Measurement of gross rainfall, throughfall and stemflow

Gross rainfall (Pi) was measured according to the methodology used by Cantú and González (2001), which is based on the establishment, at random, of four U-shaped PVC gutters in an open area without trees and adjacent to the experimental plots. Each gutter represented a collection area of 0.1 m2 (10 cm wide x 100 cm long), which was placed 1 m high above the ground surface. The gutters were connected to 20 L containers by hoses and covered with a mesh to avoid obstruction and contamination of the precipitation samples.

The throughfall samples (Pd) were collected with the same type and number of gutters already described, but located under the canopy of Acacia farnesiana (L.) Willd. (huizache), Condalia hookeri M. C. Johnst (palo Brasil), Leucaena leucocephala (Lam.) de Wit (huaje), Casimiroa greggii (S. Watson) F. Chiang (yellow chapote), and a plot composed of a heterogeneous canopy characteristic of MET. Table 1 shows the average tree measurement characteristics of each species used.

Table 1 Tree measurement characteristics of the species under study in the Tamaulipan thornscrub. 

Type of coverage DBH (cm) Height (m) Crown area (m2)
Acacia farnesiana (L.) Willd. 28.3 5.3 42.2
Condalia hookeri M. C. Johnst 9.5 8.5 13.5
Casimiroa greggii (S. Watson) F. Chiang 17.0 7.1 22.6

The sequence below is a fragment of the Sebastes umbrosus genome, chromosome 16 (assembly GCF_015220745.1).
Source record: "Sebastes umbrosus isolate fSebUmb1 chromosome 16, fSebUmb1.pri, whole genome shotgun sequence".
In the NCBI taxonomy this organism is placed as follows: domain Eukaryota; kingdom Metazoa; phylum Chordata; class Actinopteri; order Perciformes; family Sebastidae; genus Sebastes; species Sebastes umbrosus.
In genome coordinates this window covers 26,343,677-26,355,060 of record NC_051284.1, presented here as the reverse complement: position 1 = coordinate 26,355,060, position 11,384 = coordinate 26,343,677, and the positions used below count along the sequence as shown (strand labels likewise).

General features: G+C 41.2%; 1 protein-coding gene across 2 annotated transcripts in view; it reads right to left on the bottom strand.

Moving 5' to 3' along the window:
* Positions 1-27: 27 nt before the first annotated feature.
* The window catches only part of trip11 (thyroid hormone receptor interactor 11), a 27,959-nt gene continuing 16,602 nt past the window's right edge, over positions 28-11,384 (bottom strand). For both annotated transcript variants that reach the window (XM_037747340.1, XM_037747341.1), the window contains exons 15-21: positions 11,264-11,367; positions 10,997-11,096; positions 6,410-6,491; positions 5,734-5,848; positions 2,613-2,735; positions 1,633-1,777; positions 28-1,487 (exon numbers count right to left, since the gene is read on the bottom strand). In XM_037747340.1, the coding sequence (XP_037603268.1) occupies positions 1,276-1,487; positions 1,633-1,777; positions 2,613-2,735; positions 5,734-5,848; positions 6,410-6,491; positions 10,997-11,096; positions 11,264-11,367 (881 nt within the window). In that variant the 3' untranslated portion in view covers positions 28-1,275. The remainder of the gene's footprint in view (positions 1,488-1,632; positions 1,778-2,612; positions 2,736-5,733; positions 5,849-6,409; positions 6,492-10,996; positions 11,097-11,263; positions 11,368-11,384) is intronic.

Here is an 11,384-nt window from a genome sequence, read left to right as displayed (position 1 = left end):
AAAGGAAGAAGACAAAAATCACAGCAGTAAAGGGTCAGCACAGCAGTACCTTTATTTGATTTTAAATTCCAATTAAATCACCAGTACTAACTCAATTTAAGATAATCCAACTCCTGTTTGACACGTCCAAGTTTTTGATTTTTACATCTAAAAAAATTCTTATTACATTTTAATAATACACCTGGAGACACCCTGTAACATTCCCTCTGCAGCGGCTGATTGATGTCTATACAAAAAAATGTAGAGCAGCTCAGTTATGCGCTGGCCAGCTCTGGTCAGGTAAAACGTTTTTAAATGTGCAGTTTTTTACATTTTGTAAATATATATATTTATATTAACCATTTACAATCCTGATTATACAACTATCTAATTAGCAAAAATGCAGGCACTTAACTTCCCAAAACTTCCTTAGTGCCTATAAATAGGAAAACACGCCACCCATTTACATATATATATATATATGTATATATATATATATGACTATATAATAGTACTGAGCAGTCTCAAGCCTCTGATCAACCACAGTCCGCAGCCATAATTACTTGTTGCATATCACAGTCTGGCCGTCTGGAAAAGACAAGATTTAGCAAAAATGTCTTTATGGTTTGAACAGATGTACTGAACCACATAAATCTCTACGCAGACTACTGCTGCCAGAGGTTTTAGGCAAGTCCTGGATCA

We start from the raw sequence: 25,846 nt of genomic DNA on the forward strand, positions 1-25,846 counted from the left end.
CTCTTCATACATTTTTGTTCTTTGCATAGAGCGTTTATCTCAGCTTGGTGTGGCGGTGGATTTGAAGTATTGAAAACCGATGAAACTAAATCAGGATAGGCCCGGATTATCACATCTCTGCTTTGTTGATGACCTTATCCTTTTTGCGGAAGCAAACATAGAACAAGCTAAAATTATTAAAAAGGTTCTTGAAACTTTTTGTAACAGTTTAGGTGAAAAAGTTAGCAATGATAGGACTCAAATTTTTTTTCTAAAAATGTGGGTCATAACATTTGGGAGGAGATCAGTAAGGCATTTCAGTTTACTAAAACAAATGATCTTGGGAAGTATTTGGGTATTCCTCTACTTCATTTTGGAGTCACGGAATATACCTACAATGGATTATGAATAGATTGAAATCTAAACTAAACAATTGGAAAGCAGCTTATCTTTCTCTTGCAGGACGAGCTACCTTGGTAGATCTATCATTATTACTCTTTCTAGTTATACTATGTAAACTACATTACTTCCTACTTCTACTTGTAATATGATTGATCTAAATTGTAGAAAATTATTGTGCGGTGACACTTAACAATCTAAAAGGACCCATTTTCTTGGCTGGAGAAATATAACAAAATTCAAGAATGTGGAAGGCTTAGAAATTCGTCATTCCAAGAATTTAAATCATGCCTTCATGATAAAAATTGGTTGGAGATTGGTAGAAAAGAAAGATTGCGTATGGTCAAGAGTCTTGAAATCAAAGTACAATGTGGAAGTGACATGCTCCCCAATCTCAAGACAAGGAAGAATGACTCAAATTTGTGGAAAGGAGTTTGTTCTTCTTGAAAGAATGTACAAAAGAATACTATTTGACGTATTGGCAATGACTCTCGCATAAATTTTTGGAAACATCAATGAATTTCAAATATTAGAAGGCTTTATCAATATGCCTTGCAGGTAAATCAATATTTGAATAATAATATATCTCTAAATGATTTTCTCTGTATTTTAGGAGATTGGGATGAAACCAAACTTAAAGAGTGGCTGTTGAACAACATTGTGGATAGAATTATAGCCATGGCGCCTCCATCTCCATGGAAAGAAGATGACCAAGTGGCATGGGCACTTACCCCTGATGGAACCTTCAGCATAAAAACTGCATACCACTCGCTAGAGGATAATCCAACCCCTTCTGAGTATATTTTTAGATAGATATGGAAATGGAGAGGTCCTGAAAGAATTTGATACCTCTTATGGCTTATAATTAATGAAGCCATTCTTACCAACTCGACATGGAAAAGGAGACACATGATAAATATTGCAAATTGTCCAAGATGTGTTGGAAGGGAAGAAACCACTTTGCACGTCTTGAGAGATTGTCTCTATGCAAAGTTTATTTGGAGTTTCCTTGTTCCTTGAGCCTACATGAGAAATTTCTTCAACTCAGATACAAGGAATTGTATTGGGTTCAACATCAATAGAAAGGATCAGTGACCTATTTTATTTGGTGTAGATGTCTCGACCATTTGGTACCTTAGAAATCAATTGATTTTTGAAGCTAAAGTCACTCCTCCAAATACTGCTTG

Leucaena leucocephala (Lam.) de Wit. 7.2 9.2 4.0
Tamaulipan thornscrub 7.0 7.5 4.5

The stemflow (Ef) component was measured on four trees in each of the canopies of A. farnesiana, C. hookeri and C. greggii only, because they met the diameter dimensions (>15 cm) needed to place the spiral collector. The collector is a perforated hose with a length of about 2 m, adjusted and sealed with silicone in the stem, to intercept the water that drains around the trunk and collect the sample in a 20 L container.

Chemical analysis

Rainwater samples were taken to the laboratory to determine pH and electrical conductivity (µS·cm-1), using an electrode with a potentiometer-conductivity meter (CORNING, model 542, USA). Then, the samples were filtered with Whatman paper number 1 and cooled to 4 °C to reduce microbial activity until further nutrient analysis.